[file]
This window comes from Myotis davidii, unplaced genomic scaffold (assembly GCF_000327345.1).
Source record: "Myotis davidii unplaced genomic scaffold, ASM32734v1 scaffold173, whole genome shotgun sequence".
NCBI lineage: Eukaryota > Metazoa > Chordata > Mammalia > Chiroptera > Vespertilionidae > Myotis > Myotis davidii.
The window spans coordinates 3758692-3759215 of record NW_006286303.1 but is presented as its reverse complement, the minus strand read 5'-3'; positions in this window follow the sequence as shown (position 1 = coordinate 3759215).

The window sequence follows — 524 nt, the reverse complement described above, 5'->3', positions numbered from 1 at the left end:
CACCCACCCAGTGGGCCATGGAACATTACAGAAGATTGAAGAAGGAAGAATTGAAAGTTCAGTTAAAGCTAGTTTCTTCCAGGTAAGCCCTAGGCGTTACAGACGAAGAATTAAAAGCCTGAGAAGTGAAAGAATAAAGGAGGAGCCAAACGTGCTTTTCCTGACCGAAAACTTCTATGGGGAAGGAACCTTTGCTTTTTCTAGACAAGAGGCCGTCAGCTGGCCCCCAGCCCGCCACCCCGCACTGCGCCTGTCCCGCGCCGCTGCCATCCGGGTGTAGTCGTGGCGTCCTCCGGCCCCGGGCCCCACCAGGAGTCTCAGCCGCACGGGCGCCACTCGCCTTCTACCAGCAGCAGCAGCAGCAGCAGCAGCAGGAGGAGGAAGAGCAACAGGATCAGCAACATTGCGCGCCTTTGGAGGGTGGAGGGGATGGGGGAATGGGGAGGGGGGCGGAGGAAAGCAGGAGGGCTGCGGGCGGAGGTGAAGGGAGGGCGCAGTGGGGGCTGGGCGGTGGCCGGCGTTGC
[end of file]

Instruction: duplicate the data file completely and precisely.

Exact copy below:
This window comes from Myotis davidii, unplaced genomic scaffold (assembly GCF_000327345.1).
Source record: "Myotis davidii unplaced genomic scaffold, ASM32734v1 scaffold173, whole genome shotgun sequence".
NCBI lineage: Eukaryota > Metazoa > Chordata > Mammalia > Chiroptera > Vespertilionidae > Myotis > Myotis davidii.
The window spans coordinates 3758692-3759215 of record NW_006286303.1 but is presented as its reverse complement, the minus strand read 5'-3'; positions in this window follow the sequence as shown (position 1 = coordinate 3759215).

The window sequence follows — 524 nt, the reverse complement described above, 5'->3', positions numbered from 1 at the left end:
CACCCACCCAGTGGGCCATGGAACATTACAGAAGATTGAAGAAGGAAGAATTGAAAGTTCAGTTAAAGCTAGTTTCTTCCAGGTAAGCCCTAGGCGTTACAGACGAAGAATTAAAAGCCTGAGAAGTGAAAGAATAAAGGAGGAGCCAAACGTGCTTTTCCTGACCGAAAACTTCTATGGGGAAGGAACCTTTGCTTTTTCTAGACAAGAGGCCGTCAGCTGGCCCCCAGCCCGCCACCCCGCACTGCGCCTGTCCCGCGCCGCTGCCATCCGGGTGTAGTCGTGGCGTCCTCCGGCCCCGGGCCCCACCAGGAGTCTCAGCCGCACGGGCGCCACTCGCCTTCTACCAGCAGCAGCAGCAGCAGCAGCAGCAGGAGGAGGAAGAGCAACAGGATCAGCAACATTGCGCGCCTTTGGAGGGTGGAGGGGATGGGGGAATGGGGAGGGGGGCGGAGGAAAGCAGGAGGGCTGCGGGCGGAGGTGAAGGGAGGGCGCAGTGGGGGCTGGGCGGTGGCCGGCGTTGC